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NATPE Panel Discusses What Works in Daytime

It's still possible to come up with a hit idea for a daytime television show, but programmers can't just rely on a prominent host or star to launch a durable show, said syndication executives at a National Association of Television Programming Executives (NATPE) panel on the basics of the television business.

A great host will gain samplers, but if the show idea isn't compelling, those viewers won't be back.

“You have to have a name and a game. They won't fall for it,” said Terry Wood, president of creative affairs and development, CBS Television Distribution.

Addressing the challenge of finding a successful daytime show, Wood said the viewer in that daypart is different today. She's busy and making smarter choices in entertainment. "They're there, they just aren't as available,” she said.

Her company is looking online to see what kind of conversations viewers are conducting about their shows, to determine what content they want, she said.

The remedy is to create a "can't miss" syndicated series like Entertainment Tonight or Winfrey's talk show, programs that viewers will want to talk about with their friends tonight.

The speakers, who participated at a panel at a luncheon sponsored by Broadcasting & Cable magazine, spoke about the challenge of building a TV series out of successful web content, and the wisdom of investing program development dollars that way. For instance, Warner Bros. Domestic Television Distribution is spending money to turn the TMZ celebrity gossip site into a viable TV show. The division's president, Ken Werner, said programmers should embrace ideas from the Internet, adding his company is willing to take the risk.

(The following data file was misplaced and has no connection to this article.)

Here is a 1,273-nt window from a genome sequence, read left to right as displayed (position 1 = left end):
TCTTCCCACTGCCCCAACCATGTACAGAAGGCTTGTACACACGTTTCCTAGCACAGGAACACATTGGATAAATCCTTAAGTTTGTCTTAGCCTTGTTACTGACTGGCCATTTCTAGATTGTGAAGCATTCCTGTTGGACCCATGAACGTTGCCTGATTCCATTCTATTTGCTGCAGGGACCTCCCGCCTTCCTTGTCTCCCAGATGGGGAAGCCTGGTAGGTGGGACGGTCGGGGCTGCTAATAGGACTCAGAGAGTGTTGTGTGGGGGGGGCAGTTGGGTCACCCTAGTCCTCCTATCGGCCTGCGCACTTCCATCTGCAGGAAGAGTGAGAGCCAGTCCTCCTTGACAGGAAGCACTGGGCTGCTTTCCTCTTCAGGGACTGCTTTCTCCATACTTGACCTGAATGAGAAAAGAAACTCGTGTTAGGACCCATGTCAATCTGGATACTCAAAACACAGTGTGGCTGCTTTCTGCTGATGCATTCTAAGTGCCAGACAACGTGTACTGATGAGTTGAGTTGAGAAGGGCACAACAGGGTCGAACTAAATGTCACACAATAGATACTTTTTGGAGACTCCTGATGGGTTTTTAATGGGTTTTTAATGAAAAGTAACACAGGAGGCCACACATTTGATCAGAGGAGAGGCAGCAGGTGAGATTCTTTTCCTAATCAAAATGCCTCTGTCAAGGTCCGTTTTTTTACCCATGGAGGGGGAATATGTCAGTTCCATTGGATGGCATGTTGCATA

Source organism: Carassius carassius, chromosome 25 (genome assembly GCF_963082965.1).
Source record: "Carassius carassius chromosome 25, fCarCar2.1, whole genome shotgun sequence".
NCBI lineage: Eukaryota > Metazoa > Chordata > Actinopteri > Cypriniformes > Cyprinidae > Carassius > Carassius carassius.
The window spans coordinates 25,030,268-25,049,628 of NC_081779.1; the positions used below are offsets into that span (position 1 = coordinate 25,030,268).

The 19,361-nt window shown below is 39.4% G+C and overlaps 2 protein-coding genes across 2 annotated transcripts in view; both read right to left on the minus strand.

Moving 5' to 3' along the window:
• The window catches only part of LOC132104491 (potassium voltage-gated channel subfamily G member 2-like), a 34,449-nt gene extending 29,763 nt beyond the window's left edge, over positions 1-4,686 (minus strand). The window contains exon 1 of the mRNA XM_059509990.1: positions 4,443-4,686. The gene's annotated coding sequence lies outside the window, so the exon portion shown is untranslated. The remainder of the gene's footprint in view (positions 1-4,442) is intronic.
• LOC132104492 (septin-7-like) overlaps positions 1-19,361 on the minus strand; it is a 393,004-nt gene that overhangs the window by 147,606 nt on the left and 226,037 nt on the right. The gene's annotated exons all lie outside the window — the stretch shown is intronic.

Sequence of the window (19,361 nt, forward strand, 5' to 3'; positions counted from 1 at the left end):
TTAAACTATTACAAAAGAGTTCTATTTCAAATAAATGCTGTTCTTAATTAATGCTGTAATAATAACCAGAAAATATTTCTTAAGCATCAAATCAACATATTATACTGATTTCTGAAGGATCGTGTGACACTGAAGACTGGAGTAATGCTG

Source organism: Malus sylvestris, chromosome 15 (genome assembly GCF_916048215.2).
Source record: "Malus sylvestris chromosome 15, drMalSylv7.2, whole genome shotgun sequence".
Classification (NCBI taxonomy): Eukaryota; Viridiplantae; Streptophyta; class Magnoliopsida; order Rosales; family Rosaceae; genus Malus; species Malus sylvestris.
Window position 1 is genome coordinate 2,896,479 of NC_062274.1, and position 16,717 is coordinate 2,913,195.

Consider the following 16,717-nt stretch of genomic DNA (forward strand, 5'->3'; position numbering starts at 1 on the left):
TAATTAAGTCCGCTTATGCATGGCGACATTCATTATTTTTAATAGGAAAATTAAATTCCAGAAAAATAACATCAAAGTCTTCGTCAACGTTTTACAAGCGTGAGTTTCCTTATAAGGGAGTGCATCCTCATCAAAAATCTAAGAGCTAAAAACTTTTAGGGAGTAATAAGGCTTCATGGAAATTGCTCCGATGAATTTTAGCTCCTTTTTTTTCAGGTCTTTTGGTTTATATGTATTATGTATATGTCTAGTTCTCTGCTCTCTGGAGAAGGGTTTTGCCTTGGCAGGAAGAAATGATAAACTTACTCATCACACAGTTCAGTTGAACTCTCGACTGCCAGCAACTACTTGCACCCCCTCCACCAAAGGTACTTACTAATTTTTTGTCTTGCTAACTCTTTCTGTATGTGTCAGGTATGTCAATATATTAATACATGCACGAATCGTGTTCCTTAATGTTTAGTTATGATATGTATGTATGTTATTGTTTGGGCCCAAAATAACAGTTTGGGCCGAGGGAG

But Mort Marcus, co-president of Debmar-Mercury, said that, from a programming standpoint, the Internet is not a business. Debmar-Mercury will let studios invest in the web and  “we'll get in it when it's a business.”

“The best you can get out of the Internet is an idea,” he said.

“It's an interesting place to start,” Wood said of the Web, adding she'd use her TV instincts to cull content ideas though. TV viewers may sample content on the web but Internet and TV users are very different audiences, she said.